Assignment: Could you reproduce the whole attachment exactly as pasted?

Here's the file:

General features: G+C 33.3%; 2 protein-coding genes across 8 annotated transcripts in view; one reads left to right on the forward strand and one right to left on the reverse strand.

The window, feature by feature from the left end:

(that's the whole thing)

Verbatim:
General features: G+C 33.3%; 2 protein-coding genes across 8 annotated transcripts in view; one reads left to right on the forward strand and one right to left on the reverse strand.

The window, feature by feature from the left end: